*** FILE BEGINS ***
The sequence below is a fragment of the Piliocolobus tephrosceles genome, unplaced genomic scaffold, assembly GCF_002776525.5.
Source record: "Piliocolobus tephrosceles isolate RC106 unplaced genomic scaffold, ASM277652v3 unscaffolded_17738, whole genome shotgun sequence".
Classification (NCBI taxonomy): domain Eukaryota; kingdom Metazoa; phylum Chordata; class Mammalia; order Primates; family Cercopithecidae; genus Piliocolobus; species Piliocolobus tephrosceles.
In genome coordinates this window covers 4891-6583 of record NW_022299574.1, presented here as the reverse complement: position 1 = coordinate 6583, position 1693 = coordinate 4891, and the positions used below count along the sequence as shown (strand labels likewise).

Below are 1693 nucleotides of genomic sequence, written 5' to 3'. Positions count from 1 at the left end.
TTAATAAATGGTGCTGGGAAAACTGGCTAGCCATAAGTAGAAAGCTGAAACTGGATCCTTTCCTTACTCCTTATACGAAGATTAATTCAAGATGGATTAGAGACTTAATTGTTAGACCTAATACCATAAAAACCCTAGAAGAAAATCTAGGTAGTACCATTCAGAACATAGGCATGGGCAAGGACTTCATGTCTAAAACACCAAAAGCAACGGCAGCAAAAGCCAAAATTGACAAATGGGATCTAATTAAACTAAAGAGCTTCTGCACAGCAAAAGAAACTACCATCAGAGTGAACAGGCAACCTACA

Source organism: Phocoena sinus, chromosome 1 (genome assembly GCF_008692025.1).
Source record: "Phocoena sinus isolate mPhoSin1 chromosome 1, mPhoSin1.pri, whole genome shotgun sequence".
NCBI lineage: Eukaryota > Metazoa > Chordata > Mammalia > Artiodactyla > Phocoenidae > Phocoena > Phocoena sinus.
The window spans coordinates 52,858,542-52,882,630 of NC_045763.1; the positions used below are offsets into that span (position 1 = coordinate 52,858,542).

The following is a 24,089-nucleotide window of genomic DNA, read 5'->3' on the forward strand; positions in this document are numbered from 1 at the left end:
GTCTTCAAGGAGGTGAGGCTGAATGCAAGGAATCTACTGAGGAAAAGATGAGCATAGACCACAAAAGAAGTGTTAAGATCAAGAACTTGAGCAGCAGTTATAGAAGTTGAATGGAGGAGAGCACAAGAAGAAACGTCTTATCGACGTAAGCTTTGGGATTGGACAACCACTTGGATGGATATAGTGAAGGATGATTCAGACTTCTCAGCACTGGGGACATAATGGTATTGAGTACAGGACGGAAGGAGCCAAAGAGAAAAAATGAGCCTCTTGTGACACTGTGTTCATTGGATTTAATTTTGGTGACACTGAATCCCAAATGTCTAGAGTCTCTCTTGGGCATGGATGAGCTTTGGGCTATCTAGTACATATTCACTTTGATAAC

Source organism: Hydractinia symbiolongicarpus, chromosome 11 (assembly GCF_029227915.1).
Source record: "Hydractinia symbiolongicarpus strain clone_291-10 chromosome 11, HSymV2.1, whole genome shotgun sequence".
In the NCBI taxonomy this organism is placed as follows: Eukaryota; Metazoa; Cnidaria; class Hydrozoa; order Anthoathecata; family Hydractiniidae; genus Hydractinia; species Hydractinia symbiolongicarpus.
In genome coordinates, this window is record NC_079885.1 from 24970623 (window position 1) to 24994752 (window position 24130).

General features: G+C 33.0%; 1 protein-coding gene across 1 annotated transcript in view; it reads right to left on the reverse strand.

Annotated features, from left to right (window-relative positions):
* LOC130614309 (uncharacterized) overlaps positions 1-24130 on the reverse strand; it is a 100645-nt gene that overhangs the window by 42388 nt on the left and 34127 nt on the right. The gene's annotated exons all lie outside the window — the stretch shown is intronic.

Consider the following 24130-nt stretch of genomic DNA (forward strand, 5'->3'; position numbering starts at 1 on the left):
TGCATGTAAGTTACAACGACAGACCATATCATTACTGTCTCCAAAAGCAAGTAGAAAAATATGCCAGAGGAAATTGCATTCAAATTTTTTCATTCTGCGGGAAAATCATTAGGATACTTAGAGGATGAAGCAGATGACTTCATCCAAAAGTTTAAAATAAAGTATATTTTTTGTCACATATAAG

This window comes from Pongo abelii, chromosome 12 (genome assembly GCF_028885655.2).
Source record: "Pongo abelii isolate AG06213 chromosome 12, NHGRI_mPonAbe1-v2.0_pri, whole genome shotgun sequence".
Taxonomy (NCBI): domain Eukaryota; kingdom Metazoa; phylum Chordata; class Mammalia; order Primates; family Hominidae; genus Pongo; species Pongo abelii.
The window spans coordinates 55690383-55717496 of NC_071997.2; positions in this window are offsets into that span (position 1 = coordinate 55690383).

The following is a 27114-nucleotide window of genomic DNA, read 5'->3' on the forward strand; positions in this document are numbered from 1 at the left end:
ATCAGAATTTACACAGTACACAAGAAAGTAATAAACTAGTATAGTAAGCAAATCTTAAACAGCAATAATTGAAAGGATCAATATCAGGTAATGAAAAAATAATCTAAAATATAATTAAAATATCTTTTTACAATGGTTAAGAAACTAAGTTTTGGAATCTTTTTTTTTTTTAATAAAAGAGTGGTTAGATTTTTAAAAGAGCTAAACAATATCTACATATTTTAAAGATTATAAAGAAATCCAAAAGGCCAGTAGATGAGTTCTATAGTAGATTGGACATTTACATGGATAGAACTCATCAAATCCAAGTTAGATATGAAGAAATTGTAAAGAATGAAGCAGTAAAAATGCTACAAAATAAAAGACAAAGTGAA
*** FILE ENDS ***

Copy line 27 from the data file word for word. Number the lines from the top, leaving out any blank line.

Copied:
ATCAGAATTTACACAGTACACAAGAAAGTAATAAACTAGTATAGTAAGCAAATCTTAAACAGCAATAATTGAAAGGATCAATATCAGGTAATGAAAAAATAATCTAAAATATAATTAAAATATCTTTTTACAATGGTTAAGAAACTAAGTTTTGGAATCTTTTTTTTTTTTAATAAAAGAGTGGTTAGATTTTTAAAAGAGCTAAACAATATCTACATATTTTAAAGATTATAAAGAAATCCAAAAGGCCAGTAGATGAGTTCTATAGTAGATTGGACATTTACATGGATAGAACTCATCAAATCCAAGTTAGATATGAAGAAATTGTAAAGAATGAAGCAGTAAAAATGCTACAAAATAAAAGACAAAGTGAA